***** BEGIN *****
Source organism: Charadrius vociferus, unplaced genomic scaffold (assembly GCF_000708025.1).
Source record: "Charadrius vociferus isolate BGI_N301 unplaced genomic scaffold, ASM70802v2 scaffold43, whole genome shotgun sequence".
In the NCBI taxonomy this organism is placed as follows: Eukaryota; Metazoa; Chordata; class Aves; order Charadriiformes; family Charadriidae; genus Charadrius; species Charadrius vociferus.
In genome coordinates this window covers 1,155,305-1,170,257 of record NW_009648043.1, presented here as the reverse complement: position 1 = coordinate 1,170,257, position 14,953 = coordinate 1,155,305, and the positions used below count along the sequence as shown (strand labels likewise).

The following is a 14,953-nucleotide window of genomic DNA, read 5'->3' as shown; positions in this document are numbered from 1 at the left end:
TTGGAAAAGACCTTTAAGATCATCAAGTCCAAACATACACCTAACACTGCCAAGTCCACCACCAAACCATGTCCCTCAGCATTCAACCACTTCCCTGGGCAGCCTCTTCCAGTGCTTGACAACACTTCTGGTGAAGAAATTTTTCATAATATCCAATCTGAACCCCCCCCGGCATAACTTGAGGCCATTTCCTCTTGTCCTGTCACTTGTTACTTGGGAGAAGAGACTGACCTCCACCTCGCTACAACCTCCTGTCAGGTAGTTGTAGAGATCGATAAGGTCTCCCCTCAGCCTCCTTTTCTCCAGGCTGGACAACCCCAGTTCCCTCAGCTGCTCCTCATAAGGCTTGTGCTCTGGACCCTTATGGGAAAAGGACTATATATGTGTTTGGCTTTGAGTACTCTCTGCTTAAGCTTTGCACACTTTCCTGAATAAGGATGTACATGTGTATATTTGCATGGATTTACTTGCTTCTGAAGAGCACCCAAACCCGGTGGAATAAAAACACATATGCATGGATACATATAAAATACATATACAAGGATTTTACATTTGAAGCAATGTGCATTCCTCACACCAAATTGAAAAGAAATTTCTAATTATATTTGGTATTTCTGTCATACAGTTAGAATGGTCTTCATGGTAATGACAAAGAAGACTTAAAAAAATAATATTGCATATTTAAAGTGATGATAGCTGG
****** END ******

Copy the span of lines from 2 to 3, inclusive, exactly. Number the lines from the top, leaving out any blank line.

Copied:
Source record: "Charadrius vociferus isolate BGI_N301 unplaced genomic scaffold, ASM70802v2 scaffold43, whole genome shotgun sequence".
In the NCBI taxonomy this organism is placed as follows: Eukaryota; Metazoa; Chordata; class Aves; order Charadriiformes; family Charadriidae; genus Charadrius; species Charadrius vociferus.